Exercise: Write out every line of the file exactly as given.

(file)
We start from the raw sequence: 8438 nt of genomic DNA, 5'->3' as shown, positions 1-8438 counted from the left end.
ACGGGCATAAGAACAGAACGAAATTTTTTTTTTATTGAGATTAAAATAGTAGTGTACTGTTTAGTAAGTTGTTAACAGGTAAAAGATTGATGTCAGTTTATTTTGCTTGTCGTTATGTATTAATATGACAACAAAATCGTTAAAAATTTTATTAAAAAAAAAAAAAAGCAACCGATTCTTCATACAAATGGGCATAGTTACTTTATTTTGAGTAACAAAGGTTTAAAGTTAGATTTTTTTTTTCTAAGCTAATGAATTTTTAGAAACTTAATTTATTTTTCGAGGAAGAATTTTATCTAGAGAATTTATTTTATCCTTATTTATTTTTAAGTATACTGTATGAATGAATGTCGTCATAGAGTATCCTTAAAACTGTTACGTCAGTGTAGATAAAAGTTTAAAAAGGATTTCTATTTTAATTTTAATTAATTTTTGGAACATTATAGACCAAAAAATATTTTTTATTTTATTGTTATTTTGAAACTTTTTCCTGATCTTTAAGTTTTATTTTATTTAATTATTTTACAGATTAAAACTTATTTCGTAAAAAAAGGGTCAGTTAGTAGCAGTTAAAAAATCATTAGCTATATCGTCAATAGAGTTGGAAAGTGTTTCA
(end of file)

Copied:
We start from the raw sequence: 8438 nt of genomic DNA, 5'->3' as shown, positions 1-8438 counted from the left end.
ACGGGCATAAGAACAGAACGAAATTTTTTTTTTATTGAGATTAAAATAGTAGTGTACTGTTTAGTAAGTTGTTAACAGGTAAAAGATTGATGTCAGTTTATTTTGCTTGTCGTTATGTATTAATATGACAACAAAATCGTTAAAAATTTTATTAAAAAAAAAAAAAAGCAACCGATTCTTCATACAAATGGGCATAGTTACTTTATTTTGAGTAACAAAGGTTTAAAGTTAGATTTTTTTTTTCTAAGCTAATGAATTTTTAGAAACTTAATTTATTTTTCGAGGAAGAATTTTATCTAGAGAATTTATTTTATCCTTATTTATTTTTAAGTATACTGTATGAATGAATGTCGTCATAGAGTATCCTTAAAACTGTTACGTCAGTGTAGATAAAAGTTTAAAAAGGATTTCTATTTTAATTTTAATTAATTTTTGGAACATTATAGACCAAAAAATATTTTTTATTTTATTGTTATTTTGAAACTTTTTCCTGATCTTTAAGTTTTATTTTATTTAATTATTTTACAGATTAAAACTTATTTCGTAAAAAAAGGGTCAGTTAGTAGCAGTTAAAAAATCATTAGCTATATCGTCAATAGAGTTGGAAAGTGTTTCA